Residents of Florida and the many small islands in the Caribbean are no strangers to massive storms, but last week's category five hurricane, Irma, was the strongest Atlantic storm to make landfall in a decade. The winds reached over 180 miles per hour.
A state of emergency was declared for Florida and state officials issued advisories urging people to evacuate ahead of the impending disaster. The National Weather Service reiterated the warnings and said that there was even the possibility that South Florida "may be inhabitable for weeks or months."
As terrifying as it may sounds, they were not exaggerating the severity of the hurricane.
Prior to making landfall in the sunshine state, Irma destroyed a few islands in the northeast Caribbean including Antigua and Barbuda and the U.S. Virgin Islands, where country singer Kenny Chesney owns a home.
The star, who is currently on tour, wasn't on the island when the hurricane hit, but his abode in St. John was completely destroyed. He took to social media to share some devastating photos of the aftermath, accompanied by a heartfelt message including a vow to help those affected rebuild their lives.
The country singer also expressed his heartbreak over the aftermath of Hurricane Irma to HLN's Morning Express with Robin Meade.
He described the events as "biblical in nature," and explained that while his property was destroyed, it's the "place and the people that mean so much more to me than my house."
The Don't Blink singer tweeted images of the destruction the island suffered and a letter to his fans.
"As daylight is hitting the islands, and we're really getting a sense of how bad this all is…I don't know what to say," wrote Chesney in the statement. "I've never been in war, but the devastation, the people's faces in a place I know by heart have left me feeling helpless. It's total devastation."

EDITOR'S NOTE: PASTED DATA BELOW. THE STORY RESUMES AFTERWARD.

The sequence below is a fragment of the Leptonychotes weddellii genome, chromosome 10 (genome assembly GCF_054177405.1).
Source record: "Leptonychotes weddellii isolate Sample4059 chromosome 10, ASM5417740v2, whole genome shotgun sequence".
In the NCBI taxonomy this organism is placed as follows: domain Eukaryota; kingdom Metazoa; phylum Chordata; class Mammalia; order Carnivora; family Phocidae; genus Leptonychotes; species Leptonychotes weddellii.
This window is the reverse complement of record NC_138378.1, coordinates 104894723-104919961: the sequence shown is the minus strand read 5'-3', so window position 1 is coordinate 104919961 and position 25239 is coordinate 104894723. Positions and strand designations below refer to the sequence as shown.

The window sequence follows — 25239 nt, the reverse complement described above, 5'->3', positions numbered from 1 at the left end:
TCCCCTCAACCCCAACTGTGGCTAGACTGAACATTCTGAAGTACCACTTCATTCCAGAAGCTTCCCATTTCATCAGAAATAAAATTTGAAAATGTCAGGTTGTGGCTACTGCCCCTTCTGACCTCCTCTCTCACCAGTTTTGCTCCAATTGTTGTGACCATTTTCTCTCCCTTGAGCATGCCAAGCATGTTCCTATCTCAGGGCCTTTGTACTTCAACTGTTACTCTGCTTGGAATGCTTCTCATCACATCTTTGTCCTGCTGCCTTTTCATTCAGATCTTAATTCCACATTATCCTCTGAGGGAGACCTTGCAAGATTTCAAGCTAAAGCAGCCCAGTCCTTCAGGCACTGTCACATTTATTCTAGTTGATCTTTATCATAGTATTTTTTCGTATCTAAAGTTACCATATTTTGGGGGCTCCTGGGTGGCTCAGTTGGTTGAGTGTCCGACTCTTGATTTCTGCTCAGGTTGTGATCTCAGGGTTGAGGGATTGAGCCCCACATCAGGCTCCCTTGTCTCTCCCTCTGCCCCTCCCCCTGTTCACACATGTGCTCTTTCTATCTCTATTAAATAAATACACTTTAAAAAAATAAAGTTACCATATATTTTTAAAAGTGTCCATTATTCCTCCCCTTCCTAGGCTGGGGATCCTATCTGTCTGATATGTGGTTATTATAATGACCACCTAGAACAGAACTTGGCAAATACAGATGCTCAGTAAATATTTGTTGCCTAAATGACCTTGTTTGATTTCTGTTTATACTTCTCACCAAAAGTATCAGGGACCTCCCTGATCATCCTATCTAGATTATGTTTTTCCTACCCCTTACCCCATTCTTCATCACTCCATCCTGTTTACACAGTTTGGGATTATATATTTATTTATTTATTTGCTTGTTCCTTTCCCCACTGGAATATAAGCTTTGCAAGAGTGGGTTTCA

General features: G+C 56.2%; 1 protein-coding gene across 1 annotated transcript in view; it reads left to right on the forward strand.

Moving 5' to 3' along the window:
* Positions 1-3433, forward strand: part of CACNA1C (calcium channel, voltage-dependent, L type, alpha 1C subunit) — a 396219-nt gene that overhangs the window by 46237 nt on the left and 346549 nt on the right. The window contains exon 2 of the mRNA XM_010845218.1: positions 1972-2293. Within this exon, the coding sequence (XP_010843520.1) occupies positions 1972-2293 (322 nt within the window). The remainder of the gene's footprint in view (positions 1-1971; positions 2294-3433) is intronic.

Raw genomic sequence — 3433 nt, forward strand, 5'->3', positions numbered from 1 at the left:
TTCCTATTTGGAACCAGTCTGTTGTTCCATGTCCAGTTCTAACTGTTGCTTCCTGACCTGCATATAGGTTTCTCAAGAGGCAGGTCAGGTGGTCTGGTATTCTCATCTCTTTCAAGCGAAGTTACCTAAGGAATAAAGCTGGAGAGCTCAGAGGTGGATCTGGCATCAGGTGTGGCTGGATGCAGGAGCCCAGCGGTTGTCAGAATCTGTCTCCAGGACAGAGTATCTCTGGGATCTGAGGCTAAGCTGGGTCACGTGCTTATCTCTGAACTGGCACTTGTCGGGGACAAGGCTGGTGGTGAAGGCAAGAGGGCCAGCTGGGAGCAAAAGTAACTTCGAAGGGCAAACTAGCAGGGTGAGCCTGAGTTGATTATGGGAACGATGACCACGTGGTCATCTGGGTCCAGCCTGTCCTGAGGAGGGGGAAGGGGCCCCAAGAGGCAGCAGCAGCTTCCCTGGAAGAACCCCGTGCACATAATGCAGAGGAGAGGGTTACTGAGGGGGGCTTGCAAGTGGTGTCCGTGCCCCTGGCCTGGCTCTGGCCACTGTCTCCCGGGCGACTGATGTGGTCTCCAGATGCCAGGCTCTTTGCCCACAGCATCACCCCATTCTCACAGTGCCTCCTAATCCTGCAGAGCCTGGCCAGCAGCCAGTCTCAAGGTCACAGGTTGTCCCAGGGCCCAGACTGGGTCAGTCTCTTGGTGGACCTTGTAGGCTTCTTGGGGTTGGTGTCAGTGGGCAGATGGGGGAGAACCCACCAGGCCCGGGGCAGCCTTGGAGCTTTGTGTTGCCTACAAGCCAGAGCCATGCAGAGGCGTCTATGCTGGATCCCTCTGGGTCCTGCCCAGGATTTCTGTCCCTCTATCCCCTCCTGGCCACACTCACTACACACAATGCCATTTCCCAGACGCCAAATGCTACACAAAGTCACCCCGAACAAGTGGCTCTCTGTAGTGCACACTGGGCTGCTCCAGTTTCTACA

"These are people who live off the sea, who depend on it. They live right there, and it's gone. Most everyone's displaced. They are frightened, confused, and they don't know where help is going to come from. Those lives have changed and will never be the same. Those small islands are hard to get to and they rely on each other to get through what life hands them. For all of them, though, they've been where I've leaned for emotional and creative support for fifteen years because they are so generous," he continued.
Chesney admitted that while he doesn't know where to begin, he knew he wants to help.
"I want to enlist my friends to figure out the best ways to make a difference, to help in whatever ways, small or larger, that we can," he wrote. "I'm blessed with so many great people… We're already talking, trying to figure out how to get in there."
"Give us a few days to figure this out. Pray/send good thoughts to everyone who's been affected or is in the path of Hurricane Irma," the artist continued. "This is unlike anything they've ever seen from St Maartens to St Barths to Puerto Rico then the Caribbean and onto Key West."
"Be safe. Tell someone how much you care. Remember to Spread the Love," Chesney concluded.
As promised, it was only a matter of days before Chesney announced the launch of his new relief foundation called Love for Love City.
“I’m gonna do everything that I possibly can to try to relieve some stress from people that I’ve really grown to love over the years, who have meant so much to my life. This place, these islands, have meant so much to me,” Chesney told People.
You can visit Chesney's official website to read the full statement and learn about the charity or make a donation.